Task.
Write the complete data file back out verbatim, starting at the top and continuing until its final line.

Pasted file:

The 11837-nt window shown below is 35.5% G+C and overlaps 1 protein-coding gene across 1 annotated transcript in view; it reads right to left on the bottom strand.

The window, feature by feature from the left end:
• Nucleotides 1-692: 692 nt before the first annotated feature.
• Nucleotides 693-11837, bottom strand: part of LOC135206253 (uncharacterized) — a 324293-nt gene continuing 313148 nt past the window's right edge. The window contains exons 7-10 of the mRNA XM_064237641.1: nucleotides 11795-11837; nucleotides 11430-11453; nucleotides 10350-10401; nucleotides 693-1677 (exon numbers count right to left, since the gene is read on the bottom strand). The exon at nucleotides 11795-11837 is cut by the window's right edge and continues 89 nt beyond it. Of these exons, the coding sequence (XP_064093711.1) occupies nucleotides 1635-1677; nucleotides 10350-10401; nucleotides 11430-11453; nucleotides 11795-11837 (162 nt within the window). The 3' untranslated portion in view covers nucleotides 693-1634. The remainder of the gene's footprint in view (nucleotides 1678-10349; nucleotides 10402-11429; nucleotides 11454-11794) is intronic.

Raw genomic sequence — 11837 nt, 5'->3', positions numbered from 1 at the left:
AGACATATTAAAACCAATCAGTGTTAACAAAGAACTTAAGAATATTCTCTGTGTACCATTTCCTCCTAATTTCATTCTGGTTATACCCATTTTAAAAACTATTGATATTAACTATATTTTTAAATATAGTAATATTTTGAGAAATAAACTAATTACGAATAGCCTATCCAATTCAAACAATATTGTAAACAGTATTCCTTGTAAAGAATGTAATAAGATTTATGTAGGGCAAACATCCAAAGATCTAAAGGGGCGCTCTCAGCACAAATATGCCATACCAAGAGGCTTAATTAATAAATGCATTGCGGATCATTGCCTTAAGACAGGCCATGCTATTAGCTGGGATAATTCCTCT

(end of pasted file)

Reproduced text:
The 11837-nt window shown below is 35.5% G+C and overlaps 1 protein-coding gene across 1 annotated transcript in view; it reads right to left on the bottom strand.

The window, feature by feature from the left end:
• Nucleotides 1-692: 692 nt before the first annotated feature.
• Nucleotides 693-11837, bottom strand: part of LOC135206253 (uncharacterized) — a 324293-nt gene continuing 313148 nt past the window's right edge. The window contains exons 7-10 of the mRNA XM_064237641.1: nucleotides 11795-11837; nucleotides 11430-11453; nucleotides 10350-10401; nucleotides 693-1677 (exon numbers count right to left, since the gene is read on the bottom strand). The exon at nucleotides 11795-11837 is cut by the window's right edge and continues 89 nt beyond it. Of these exons, the coding sequence (XP_064093711.1) occupies nucleotides 1635-1677; nucleotides 10350-10401; nucleotides 11430-11453; nucleotides 11795-11837 (162 nt within the window). The 3' untranslated portion in view covers nucleotides 693-1634. The remainder of the gene's footprint in view (nucleotides 1678-10349; nucleotides 10402-11429; nucleotides 11454-11794) is intronic.

Raw genomic sequence — 11837 nt, 5'->3', positions numbered from 1 at the left:
AGACATATTAAAACCAATCAGTGTTAACAAAGAACTTAAGAATATTCTCTGTGTACCATTTCCTCCTAATTTCATTCTGGTTATACCCATTTTAAAAACTATTGATATTAACTATATTTTTAAATATAGTAATATTTTGAGAAATAAACTAATTACGAATAGCCTATCCAATTCAAACAATATTGTAAACAGTATTCCTTGTAAAGAATGTAATAAGATTTATGTAGGGCAAACATCCAAAGATCTAAAGGGGCGCTCTCAGCACAAATATGCCATACCAAGAGGCTTAATTAATAAATGCATTGCGGATCATTGCCTTAAGACAGGCCATGCTATTAGCTGGGATAATTCCTCT